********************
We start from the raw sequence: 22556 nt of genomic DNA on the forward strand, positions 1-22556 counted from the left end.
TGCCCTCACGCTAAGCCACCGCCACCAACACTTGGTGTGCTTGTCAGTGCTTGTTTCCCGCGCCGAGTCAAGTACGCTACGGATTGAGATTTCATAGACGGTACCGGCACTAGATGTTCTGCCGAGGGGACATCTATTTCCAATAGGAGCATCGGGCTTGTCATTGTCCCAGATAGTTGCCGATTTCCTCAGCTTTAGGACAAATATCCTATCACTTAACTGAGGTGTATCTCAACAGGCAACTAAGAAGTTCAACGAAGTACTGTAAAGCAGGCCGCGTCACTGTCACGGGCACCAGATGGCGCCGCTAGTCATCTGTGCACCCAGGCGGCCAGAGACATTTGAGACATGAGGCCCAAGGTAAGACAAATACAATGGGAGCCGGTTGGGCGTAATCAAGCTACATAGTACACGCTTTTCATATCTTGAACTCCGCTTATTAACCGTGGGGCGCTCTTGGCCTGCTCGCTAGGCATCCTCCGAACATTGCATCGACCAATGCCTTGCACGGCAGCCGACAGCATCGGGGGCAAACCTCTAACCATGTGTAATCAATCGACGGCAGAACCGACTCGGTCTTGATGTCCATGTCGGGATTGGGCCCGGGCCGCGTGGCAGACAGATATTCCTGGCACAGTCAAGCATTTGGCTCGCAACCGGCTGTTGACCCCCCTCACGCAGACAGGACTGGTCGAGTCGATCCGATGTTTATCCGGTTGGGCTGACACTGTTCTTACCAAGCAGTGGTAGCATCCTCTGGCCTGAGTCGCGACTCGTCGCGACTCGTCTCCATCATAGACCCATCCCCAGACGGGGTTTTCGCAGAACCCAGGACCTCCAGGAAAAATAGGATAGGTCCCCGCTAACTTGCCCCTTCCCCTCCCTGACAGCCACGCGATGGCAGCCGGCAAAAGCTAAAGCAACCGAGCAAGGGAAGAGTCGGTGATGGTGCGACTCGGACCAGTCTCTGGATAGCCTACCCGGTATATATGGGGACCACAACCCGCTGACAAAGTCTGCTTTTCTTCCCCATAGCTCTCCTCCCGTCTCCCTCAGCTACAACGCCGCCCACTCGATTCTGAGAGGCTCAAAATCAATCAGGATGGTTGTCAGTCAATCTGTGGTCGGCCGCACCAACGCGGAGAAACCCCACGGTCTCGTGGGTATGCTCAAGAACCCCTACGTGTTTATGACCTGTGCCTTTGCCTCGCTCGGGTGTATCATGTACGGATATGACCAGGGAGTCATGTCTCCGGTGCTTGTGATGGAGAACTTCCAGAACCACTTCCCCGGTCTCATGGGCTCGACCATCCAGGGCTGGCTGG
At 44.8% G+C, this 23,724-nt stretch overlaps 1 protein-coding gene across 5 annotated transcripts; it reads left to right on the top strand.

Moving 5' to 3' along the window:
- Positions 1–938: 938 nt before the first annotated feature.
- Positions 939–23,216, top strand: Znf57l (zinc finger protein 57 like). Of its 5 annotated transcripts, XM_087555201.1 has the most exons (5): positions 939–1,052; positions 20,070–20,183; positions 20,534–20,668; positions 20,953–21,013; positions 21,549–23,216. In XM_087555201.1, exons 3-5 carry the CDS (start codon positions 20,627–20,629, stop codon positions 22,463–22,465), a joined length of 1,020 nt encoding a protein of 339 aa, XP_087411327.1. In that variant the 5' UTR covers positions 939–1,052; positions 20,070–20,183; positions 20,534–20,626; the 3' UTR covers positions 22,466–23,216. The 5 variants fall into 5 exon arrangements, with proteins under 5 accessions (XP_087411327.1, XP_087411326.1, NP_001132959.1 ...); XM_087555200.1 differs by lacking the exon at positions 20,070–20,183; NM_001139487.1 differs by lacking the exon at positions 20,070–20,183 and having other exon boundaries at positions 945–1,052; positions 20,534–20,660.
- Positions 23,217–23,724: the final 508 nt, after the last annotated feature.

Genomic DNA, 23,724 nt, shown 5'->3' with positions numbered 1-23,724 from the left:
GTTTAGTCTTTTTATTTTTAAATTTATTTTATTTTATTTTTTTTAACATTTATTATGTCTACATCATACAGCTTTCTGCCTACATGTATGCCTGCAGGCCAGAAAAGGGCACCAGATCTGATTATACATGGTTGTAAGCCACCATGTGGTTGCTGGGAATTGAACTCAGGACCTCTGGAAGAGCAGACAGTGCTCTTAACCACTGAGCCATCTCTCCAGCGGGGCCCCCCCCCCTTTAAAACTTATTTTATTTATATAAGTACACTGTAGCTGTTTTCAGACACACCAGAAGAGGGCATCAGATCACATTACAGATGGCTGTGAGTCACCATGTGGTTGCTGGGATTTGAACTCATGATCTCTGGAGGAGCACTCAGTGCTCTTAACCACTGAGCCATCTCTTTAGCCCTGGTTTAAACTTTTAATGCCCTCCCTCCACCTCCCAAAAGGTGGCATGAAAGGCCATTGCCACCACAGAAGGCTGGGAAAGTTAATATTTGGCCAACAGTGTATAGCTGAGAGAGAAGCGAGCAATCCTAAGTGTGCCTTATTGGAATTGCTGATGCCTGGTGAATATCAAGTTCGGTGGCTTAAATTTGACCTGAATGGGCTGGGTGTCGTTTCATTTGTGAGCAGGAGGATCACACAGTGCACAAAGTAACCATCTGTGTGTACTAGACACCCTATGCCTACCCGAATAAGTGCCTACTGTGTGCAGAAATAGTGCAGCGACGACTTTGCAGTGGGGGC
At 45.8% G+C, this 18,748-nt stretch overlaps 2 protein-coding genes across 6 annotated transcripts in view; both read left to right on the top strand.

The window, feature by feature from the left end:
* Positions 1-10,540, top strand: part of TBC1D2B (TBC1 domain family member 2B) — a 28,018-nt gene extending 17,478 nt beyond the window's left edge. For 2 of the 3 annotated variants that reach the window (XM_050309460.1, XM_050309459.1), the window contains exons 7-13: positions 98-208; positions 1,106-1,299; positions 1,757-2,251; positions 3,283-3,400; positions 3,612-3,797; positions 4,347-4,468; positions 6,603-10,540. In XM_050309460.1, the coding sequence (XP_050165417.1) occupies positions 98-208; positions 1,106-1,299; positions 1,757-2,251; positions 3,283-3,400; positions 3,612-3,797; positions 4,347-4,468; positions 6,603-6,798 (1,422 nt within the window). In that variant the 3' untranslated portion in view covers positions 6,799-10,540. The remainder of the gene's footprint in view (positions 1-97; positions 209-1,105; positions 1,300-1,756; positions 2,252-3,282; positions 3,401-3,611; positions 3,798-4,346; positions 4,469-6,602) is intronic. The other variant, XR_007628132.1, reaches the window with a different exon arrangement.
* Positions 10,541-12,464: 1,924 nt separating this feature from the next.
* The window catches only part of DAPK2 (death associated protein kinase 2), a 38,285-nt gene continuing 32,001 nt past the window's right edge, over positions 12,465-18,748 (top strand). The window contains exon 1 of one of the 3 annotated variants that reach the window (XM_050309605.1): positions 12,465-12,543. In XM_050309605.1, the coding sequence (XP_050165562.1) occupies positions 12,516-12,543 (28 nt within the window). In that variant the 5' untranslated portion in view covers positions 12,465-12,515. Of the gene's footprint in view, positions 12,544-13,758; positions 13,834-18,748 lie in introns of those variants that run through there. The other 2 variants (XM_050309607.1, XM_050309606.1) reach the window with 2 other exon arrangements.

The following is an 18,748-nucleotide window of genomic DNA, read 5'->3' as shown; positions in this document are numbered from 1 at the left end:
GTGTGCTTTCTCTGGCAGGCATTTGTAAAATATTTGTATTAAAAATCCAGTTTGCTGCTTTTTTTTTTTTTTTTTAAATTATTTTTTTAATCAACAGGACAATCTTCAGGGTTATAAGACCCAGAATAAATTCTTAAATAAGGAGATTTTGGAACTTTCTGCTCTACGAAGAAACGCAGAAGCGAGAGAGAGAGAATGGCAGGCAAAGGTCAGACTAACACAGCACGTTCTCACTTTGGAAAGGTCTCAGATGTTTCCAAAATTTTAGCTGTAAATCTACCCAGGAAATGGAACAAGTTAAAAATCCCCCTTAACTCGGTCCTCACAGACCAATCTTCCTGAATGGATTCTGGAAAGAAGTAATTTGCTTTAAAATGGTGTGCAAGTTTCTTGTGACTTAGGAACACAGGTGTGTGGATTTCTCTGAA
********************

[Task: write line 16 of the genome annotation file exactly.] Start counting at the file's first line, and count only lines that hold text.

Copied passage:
GTGTGCTTTCTCTGGCAGGCATTTGTAAAATATTTGTATTAAAAATCCAGTTTGCTGCTTTTTTTTTTTTTTTTTAAATTATTTTTTTAATCAACAGGACAATCTTCAGGGTTATAAGACCCAGAATAAATTCTTAAATAAGGAGATTTTGGAACTTTCTGCTCTACGAAGAAACGCAGAAGCGAGAGAGAGAGAATGGCAGGCAAAGGTCAGACTAACACAGCACGTTCTCACTTTGGAAAGGTCTCAGATGTTTCCAAAATTTTAGCTGTAAATCTACCCAGGAAATGGAACAAGTTAAAAATCCCCCTTAACTCGGTCCTCACAGACCAATCTTCCTGAATGGATTCTGGAAAGAAGTAATTTGCTTTAAAATGGTGTGCAAGTTTCTTGTGACTTAGGAACACAGGTGTGTGGATTTCTCTGAA